Monday, November 30, 2009

Agricola Urbanus - Benefits of a Cash Society

Since the "Urban Agrarian" is quite thoroughly taken, and since saying things in Latin always seems intelligent, we'll just be "Agricola Urbanus."  There we go.

People in the self-sufficiency movement often seem to want to bail out of a cash based society altogether.  I want to start my series of posts by arguing against that.  There are some features of a cash society which are wonderful.

A cash society can give you relatively long-term security.  Crops which are preserved only last so long.  You can grow heirloom plants and harvest the seeds to replant, but the crops stop when you are no longer able to work.  What do you do when you are no longer able to cut your own firewood, when the children have moved across the continent, when you just don't think you can spend the hours it takes on a daily basis to care for your little cottage farm?  This is a time when having money is very useful.  

Income you can save and invest will prove useful at some point in the future.  Almost all of us will grow old and find ourselves less capable of carrying on our daily work.  As one elderly person put it to me a few years ago, "I can still do a good day's work but it takes two days to do it."  Money which is invested wisely doesn't grow old and tired.  It just keeps on doing its job, whether it is in the stock market, a mutual fund, an IRA, or some sort of hard investment like precious metals or land. 

Investments and cash are also obviously portable.  What if you grow tired of those cold winters in Minnesota and decide to move to Alabama in your old age?  Of course you can start over there, but if you have adequate investments you simply sell your things, move, and transfer your bank account or access it via the Internet or phone.  You can use the money you earn in this country anywhere in the world.  It's a wonderfully portable resource.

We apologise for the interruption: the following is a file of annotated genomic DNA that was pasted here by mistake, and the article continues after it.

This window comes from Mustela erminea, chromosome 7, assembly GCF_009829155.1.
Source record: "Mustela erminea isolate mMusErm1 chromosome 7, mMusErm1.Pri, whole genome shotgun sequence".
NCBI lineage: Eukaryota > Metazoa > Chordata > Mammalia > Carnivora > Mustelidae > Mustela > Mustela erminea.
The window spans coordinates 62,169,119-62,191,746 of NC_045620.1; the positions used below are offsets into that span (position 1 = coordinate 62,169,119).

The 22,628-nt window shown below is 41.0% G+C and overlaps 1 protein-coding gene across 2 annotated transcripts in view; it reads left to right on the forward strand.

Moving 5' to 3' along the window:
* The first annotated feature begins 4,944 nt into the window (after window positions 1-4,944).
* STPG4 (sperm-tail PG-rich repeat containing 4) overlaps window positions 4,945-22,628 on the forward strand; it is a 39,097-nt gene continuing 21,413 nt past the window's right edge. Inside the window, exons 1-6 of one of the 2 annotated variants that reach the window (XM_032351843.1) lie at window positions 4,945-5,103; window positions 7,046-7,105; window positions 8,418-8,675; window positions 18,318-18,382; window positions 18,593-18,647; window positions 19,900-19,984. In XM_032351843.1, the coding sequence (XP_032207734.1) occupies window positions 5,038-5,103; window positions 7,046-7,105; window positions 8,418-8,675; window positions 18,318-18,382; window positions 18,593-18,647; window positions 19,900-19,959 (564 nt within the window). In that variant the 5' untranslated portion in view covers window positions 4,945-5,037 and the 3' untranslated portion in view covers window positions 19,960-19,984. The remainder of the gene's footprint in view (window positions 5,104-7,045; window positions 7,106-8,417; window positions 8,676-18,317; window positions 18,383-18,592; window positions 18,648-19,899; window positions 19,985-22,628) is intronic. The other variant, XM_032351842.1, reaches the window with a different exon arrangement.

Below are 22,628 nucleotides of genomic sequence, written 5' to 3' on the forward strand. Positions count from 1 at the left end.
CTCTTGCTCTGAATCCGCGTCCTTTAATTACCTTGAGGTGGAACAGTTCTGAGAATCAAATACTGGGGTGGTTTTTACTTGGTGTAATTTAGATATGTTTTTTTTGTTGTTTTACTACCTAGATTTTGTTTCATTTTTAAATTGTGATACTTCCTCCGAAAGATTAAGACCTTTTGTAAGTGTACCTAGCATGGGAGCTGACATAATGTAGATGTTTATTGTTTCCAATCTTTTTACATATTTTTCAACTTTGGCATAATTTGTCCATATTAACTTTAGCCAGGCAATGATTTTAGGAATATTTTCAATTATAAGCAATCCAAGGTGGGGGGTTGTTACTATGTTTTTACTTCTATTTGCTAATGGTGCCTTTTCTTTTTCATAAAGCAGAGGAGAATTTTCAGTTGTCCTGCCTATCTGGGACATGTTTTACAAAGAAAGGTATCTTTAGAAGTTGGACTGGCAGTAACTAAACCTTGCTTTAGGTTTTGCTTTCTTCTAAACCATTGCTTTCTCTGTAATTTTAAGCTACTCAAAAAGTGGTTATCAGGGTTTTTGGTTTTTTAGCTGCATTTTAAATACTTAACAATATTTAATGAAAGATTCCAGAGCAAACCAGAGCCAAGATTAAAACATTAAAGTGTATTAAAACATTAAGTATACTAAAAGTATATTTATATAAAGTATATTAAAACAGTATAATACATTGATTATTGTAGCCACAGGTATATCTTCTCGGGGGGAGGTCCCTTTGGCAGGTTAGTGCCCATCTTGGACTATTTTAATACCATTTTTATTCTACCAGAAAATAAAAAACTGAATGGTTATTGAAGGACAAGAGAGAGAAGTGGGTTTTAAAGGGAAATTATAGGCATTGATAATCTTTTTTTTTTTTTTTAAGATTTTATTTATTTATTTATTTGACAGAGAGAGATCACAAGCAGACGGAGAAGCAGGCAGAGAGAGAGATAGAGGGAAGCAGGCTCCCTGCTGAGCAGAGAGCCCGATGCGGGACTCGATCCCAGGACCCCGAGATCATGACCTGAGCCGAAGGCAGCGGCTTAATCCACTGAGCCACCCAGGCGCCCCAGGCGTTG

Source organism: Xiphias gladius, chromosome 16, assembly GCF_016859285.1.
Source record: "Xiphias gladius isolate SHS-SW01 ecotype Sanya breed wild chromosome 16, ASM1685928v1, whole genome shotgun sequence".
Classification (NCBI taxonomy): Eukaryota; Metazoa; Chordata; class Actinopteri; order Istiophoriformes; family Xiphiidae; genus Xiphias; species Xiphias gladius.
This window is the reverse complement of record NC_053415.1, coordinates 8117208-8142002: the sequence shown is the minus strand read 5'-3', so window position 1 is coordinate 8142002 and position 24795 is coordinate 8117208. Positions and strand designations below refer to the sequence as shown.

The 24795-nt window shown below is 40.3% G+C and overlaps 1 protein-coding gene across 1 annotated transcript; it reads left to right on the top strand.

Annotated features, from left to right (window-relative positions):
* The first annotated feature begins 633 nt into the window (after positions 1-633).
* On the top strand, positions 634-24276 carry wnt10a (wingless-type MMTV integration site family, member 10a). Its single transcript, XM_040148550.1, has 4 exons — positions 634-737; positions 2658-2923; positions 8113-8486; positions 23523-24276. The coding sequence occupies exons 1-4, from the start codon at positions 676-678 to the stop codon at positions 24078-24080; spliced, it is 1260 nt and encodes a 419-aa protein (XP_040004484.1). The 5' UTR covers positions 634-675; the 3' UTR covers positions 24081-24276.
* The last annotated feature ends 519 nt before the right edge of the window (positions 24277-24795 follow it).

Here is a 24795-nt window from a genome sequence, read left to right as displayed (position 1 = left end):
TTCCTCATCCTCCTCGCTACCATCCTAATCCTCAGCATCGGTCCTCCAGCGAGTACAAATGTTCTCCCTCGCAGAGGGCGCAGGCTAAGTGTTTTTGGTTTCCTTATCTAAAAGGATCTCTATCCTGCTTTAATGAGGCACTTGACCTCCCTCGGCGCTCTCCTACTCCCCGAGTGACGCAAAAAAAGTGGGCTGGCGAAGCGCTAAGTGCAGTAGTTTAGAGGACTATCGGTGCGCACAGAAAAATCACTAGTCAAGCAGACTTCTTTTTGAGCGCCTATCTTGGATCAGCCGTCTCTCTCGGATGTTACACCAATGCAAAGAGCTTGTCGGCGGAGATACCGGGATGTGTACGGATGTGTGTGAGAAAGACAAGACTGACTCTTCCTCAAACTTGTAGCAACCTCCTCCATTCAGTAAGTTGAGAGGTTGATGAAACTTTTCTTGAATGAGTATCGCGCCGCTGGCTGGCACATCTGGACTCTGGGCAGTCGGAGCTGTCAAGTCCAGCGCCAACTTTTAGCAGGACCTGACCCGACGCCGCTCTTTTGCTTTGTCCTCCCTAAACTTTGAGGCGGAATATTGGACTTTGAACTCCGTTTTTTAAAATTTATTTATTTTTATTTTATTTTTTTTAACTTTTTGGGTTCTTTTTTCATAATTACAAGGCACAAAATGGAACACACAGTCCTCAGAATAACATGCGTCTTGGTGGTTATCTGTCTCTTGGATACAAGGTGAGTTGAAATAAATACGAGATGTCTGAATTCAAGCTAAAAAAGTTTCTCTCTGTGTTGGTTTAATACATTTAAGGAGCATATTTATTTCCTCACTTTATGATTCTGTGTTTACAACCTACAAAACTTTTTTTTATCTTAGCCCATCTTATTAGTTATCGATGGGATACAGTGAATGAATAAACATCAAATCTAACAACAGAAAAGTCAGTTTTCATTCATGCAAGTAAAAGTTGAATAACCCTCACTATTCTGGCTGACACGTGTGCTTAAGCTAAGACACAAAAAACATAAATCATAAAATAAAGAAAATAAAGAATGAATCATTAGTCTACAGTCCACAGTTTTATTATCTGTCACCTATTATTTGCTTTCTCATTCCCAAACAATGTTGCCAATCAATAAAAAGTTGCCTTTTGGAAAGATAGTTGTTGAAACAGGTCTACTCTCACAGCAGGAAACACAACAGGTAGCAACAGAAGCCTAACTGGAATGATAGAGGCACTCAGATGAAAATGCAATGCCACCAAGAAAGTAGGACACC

This portability makes for ease of charitable giving as well.  I heard recently of a project in which Sunday school classes provided pastors in a third world country with cows, one per pastor.  You don't have to be a farmer in Wisconsin to provide milk, meat, and an animal to help plow up a garden to someone in Nigeria.  In fact, you would find it very very expensive to export a cow to the Nigerian pastor you wish to support.  But you can provide him with the money to go to the livestock market and purchase an animal that will help him provide for the needs of his family.  Money is a wonderful way of engaging in charitable causes both locally and around the world.

Does the cash economy have some drawbacks?  Sure.  We'll hit on some of those in future posts.  But money is a good and powerful tool.  It has its place.  We don't want to depend on it exclusively but we have biblical freedom to put it to work for us.  So, agricolae urbani, don't be afraid to have money around.  You'll find it useful on many levels.  At the same time, realize that when we depend on just one type of resource we are asking for trouble.  When that resource fails us, whether it be our one cash crop, our one job, our investment portfolio that isn't adequately diversified, our national currency, our health, or our ingenuity, we will suffer.  And every earthly resource we have will fail us at some time.  Good stewardship includes having a wide array of resources, all of which can work together to help us love God by serving our neighbor.

Dave Spotts
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